Using Electricity to Generate Alternative Fuel

Electrical energy generated by various methods can be difficult to store efficiently. Chemical batteries, hydraulic pumping, and water splitting suffer from low energy-density storage or incompatibility with current transportation infrastructure. UCLA researchers have demonstrated a method for storing electrical energy as chemical energy in higher alcohols, which can be used as liquid transportation fuels.

"The current way to store electricity is with lithium ion batteries, in which the density is low, but when you store it in liquid fuel, the density could actually be very high," James Liao, UCLA's Ralph M. Parsons Foundation Chair in Chemical Engineering, said. "In addition, we have the potential to use electricity as transportation fuel without needing to change current infrastructure."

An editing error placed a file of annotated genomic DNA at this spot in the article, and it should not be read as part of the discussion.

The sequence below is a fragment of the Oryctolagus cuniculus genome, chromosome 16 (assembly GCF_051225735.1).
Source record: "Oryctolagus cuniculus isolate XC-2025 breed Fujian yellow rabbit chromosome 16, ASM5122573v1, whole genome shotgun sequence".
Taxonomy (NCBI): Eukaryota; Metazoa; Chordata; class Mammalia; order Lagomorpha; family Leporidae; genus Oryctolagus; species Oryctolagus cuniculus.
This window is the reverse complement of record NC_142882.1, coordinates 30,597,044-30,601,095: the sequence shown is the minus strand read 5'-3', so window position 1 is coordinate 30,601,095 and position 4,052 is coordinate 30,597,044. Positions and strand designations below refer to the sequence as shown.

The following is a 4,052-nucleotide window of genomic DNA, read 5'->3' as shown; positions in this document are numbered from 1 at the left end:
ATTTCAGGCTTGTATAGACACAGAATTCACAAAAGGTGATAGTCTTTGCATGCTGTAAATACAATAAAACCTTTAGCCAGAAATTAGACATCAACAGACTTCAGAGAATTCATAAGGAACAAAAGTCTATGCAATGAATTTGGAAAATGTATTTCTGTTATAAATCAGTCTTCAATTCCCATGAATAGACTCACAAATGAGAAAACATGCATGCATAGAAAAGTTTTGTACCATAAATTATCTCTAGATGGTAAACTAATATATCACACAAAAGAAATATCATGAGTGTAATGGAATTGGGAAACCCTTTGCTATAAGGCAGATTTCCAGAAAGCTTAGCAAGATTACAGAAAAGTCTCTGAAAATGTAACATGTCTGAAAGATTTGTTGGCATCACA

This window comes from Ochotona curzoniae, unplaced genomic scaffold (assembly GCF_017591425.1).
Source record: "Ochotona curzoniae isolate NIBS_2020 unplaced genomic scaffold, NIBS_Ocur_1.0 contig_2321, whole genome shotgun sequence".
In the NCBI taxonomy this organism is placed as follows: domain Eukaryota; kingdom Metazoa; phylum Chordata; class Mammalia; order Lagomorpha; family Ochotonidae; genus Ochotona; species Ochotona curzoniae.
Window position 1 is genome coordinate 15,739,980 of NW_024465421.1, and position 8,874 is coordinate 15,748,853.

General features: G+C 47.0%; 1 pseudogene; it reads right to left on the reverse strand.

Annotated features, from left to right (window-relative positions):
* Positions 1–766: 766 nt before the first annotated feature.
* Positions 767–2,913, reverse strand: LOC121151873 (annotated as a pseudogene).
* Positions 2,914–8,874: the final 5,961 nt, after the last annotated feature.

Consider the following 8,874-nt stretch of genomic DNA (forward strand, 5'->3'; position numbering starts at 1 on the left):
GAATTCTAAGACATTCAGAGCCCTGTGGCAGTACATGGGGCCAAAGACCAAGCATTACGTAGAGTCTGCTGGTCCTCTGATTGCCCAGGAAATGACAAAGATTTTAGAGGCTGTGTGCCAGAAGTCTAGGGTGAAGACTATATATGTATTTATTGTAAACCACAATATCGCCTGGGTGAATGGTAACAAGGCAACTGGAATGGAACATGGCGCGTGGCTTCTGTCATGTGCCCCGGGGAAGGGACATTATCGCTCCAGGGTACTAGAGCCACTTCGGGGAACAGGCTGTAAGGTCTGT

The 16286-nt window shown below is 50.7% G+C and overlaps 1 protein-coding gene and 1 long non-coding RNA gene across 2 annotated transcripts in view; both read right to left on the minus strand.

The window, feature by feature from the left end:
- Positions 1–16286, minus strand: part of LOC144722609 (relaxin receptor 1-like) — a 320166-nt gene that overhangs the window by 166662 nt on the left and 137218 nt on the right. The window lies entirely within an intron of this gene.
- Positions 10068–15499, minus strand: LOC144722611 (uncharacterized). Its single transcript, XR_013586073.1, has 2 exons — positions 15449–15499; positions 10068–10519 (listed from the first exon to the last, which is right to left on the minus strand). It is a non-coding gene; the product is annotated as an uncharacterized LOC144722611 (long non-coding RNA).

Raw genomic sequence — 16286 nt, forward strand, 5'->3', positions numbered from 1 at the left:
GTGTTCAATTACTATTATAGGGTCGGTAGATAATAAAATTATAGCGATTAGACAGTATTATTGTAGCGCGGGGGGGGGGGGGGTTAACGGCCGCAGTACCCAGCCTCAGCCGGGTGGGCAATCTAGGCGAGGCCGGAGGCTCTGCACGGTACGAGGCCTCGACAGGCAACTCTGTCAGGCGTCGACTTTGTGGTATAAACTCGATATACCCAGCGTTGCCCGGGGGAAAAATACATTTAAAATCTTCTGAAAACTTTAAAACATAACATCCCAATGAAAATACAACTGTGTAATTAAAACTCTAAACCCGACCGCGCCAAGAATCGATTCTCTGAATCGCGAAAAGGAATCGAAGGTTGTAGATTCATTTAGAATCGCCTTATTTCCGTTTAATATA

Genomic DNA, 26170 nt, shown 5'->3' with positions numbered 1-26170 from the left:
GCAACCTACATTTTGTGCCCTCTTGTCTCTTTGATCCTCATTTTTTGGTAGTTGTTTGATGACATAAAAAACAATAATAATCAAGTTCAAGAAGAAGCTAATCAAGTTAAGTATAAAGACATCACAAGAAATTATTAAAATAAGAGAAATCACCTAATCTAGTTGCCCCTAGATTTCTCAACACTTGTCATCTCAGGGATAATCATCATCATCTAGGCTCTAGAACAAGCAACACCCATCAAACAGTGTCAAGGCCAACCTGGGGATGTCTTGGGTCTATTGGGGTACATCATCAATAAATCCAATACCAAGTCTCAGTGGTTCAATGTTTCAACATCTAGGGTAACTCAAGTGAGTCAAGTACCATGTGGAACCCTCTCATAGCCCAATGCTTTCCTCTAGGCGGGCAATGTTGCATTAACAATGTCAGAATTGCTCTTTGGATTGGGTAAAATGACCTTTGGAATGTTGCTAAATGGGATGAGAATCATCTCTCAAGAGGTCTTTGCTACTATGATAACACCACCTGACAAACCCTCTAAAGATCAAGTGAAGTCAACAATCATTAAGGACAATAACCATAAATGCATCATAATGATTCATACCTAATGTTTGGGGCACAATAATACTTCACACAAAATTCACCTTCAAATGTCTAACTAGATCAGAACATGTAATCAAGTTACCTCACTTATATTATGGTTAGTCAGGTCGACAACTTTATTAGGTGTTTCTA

Liao and his team genetically engineered a lithoautotrophic microorganism known as Ralstonia eutropha H16 to produce isobutanol and 3-methyl-1-butanol in an electro-bioreactor using carbon dioxide as the sole carbon source and electricity as the sole energy input.

Photosynthesis is the process of converting light energy to chemical energy and storing it in the bonds of sugar. There are two parts to photosynthesis — a light reaction and a dark reaction. The light reaction converts light energy to chemical energy and must take place in the light. The dark reaction, which converts CO2 to sugar, doesn't directly need light to occur. "We've been able to separate the light reaction from the dark reaction and instead of using biological photosynthesis, we are using solar panels to convert the sunlight to electrical energy, then to a chemical intermediate, and using that to power carbon dioxide fixation to produce the fuel," Liao said. "This method could be more efficient than the biological system."


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